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In the first of three stories on the Missouri State Fruit Experimentation Station in Mountain Grove, KSMU's Greg Leuthen reports on the history of the Station as well as its purposes.
The calm atmosphere of the Missouri State Fruit Experimentation Station can almost make you forget that the busy intersection of Highway 60 and 95 is less than a mile away. There are four buildings on the campus filled with offices, laboratories, and bedrooms for the half-dozen graduate students living at the Station.
But the rest of the 180 acre campus consists of hillsides and fields covered with rows of apple and peach trees, strawberry and blueberry patches, and grapevines. Fruit is gathered from these fields so researchers can make observations, collect data, and conduct tests.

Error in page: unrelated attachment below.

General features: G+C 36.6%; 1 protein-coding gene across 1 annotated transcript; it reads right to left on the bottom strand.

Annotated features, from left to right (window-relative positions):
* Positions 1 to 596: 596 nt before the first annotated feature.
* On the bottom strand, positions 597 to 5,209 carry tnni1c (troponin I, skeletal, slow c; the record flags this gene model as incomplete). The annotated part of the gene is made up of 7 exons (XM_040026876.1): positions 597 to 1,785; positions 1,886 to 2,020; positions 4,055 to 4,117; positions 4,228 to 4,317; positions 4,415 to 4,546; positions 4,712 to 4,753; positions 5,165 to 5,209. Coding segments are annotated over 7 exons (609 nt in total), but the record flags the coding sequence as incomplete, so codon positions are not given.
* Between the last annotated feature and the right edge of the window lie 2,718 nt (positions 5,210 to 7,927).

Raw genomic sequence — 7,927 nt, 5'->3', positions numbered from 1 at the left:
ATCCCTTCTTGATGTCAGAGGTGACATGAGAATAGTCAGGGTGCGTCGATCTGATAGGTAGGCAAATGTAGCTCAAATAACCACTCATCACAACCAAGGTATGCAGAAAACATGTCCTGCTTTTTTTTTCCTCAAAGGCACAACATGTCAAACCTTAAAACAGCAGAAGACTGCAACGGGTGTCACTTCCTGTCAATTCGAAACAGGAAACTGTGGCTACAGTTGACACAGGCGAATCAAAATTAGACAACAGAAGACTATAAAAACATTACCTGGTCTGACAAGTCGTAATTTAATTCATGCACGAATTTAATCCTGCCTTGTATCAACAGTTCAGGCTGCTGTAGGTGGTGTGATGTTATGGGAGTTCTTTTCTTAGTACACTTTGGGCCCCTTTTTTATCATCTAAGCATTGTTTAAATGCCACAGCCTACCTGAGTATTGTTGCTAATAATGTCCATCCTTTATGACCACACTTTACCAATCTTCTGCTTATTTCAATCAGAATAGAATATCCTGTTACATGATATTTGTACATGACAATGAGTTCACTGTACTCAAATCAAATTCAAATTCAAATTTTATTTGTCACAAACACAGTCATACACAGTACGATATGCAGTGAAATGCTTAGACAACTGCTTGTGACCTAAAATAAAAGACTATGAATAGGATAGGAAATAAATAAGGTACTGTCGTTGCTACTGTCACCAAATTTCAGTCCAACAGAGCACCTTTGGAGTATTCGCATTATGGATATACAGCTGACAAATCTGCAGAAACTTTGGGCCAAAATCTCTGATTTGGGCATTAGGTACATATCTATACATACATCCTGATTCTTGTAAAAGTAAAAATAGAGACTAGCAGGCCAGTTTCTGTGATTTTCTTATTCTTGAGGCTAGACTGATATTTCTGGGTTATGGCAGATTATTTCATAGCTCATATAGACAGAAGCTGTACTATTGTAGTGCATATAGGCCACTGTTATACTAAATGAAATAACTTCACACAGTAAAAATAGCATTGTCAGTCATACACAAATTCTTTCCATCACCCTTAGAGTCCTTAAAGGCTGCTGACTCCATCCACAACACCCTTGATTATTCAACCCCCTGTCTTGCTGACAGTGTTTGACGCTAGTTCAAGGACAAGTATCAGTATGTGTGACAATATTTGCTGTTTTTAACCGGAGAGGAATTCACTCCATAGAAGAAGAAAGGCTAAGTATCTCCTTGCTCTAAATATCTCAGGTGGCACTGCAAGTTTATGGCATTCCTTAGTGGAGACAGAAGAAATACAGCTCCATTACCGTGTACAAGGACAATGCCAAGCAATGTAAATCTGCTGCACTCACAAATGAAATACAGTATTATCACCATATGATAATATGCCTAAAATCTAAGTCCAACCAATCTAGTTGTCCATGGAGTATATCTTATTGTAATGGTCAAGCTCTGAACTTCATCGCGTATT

Dr. Laszlo Kovacs, co-director of the Center for Grapevine Biotechnology, explained some of the purposes of researching grape vineyards. He also discussed how the Station is researching diseases in grapes.
The state mandated the creation of the Fruit Experimentation Station in 1899 to serve the fruit production and processing industries in Missouri. In 1974, the Station became a part of what was then called Southwest Missouri State University. Kovacs says the Station was established in Mountain Grove because the area was part of a major fruit growing region that could use the research to its benefit.
The first director of the State Fruit Experimentation Station was J. T. Stinson, who uttered the famous phrase "an apple a day keeps the doctor away" during a presentation to the St. Louis World's Fair in 1904. Now the Station is trying to keep fruit away from disease.
In our next segment on the Fruit Experimentation Station, you'll hear about the latest research and find out what measures are being taken to fight disease in grapevines and reduce the use of pesticides on fruits in Missouri.